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date: 17 June 2019

Abstract and Keywords

This chapter addresses the extended visual constellation of images that reflect not only opera’s devoted audiences, but also a larger segment of the public that may experience opera simply through everyday encounters with books, newspapers, and advertising. A central issue is the way composers tailored the visual components of opera to engage cultural icons and the visual milieu of an intended audience. Questions considered include: How did composers and librettists engage a culture’s visual history and use those images to transmit their message? What did the audience expect to see and what would they have understood that modern viewers cannot or do not any longer comprehend? How does opera sell itself or other products? The chapter examines caricatures, advertisements, stagecraft, and ideology. It concludes with a case study of Verdi’s 1846 Attila and its use of imagery to project a timely and meaningful political message.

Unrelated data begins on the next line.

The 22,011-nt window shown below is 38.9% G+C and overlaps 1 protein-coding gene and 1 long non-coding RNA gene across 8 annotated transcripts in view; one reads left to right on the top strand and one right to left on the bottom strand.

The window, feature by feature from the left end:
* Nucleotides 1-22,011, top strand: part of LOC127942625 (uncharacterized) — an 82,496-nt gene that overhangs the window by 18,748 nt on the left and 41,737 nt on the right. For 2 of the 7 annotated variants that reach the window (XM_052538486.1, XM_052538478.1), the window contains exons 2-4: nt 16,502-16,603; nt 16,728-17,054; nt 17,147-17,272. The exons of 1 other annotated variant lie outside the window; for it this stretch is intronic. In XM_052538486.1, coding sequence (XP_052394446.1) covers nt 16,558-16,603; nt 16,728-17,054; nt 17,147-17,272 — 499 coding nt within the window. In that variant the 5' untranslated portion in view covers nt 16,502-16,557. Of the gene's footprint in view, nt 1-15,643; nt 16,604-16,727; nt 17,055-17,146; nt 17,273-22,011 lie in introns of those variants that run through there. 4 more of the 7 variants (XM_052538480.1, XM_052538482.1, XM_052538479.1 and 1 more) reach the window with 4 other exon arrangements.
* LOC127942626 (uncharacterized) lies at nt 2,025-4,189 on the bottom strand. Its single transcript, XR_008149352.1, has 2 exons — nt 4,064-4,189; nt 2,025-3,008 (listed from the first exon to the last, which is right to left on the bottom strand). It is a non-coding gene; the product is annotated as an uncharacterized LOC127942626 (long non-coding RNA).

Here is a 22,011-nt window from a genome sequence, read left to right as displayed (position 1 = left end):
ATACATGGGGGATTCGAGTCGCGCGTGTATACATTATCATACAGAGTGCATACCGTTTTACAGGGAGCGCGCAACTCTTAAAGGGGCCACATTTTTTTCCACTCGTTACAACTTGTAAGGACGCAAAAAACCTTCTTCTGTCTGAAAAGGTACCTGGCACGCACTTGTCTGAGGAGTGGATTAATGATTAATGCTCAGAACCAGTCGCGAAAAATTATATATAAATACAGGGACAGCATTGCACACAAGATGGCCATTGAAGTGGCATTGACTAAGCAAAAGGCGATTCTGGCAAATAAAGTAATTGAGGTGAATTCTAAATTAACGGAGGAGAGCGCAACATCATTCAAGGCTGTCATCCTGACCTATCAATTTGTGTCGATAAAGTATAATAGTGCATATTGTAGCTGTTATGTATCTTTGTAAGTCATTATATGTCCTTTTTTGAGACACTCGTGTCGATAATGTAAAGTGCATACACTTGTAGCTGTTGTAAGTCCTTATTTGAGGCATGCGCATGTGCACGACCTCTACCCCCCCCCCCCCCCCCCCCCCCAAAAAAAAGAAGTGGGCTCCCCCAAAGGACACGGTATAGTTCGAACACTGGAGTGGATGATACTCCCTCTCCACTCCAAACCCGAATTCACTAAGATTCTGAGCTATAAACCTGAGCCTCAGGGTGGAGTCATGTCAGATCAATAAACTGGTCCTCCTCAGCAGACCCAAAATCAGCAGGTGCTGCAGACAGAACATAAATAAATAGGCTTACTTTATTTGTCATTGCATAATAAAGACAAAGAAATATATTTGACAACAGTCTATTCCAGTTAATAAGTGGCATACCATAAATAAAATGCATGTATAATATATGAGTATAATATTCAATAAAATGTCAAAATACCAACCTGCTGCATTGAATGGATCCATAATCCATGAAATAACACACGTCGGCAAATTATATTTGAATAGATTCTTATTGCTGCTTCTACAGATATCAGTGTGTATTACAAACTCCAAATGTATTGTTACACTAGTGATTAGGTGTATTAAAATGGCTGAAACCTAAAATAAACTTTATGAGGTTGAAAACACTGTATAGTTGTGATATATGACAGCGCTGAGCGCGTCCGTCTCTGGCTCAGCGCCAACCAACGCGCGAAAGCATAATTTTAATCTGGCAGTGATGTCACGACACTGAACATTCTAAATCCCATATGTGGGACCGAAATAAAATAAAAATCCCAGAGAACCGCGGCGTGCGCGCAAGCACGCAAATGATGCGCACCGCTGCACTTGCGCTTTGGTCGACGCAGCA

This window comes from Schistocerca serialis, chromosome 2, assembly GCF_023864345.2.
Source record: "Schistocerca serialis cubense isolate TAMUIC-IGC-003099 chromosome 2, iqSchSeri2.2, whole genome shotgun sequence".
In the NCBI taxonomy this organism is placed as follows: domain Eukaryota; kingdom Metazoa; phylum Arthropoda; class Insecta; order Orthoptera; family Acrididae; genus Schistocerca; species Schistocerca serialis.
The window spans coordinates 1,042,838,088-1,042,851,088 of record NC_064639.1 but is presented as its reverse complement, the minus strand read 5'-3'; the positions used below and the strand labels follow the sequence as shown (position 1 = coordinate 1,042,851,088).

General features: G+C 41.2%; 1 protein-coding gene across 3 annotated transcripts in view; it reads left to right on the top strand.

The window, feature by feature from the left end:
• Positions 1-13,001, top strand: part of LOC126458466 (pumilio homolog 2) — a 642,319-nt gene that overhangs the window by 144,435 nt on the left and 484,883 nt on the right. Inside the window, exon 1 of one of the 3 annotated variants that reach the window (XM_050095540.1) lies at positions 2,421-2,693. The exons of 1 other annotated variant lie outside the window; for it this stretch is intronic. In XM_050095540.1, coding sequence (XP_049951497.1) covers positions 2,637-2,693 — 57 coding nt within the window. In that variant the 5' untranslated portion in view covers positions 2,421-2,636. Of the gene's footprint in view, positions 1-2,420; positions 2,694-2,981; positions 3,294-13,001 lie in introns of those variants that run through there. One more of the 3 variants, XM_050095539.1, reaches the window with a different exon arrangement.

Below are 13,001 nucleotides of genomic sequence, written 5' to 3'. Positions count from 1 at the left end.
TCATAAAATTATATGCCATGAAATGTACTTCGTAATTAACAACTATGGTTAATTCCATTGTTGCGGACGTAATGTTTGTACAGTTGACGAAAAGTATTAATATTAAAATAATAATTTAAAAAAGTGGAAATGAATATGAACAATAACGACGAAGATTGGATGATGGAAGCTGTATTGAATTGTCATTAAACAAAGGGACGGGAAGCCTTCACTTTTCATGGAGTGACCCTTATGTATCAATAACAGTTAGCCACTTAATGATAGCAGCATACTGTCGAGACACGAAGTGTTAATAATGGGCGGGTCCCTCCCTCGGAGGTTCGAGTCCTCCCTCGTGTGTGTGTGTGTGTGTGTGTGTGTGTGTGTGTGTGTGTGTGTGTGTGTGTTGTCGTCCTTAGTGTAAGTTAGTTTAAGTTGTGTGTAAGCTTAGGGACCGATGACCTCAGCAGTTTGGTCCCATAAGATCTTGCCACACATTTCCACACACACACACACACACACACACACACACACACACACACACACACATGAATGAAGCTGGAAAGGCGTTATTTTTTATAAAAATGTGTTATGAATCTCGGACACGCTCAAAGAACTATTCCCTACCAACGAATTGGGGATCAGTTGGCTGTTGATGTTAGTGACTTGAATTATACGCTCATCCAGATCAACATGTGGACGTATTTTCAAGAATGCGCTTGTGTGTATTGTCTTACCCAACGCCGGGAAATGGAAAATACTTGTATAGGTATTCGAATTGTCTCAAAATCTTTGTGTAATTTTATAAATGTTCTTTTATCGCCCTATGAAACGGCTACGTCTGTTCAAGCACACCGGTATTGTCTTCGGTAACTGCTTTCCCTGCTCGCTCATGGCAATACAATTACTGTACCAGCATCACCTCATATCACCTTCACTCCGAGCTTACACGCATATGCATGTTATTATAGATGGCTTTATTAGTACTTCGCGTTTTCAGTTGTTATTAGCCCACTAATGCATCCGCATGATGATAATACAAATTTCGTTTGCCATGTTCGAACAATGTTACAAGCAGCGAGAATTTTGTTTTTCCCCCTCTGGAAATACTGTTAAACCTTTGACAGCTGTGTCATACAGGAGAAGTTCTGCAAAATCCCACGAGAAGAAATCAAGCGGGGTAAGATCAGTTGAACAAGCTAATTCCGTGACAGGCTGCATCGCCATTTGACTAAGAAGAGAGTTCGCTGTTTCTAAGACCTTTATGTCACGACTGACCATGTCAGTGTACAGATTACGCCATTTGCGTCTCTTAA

Keywords: image, advertisement, stagecraft, caricature, Verdi, Attila

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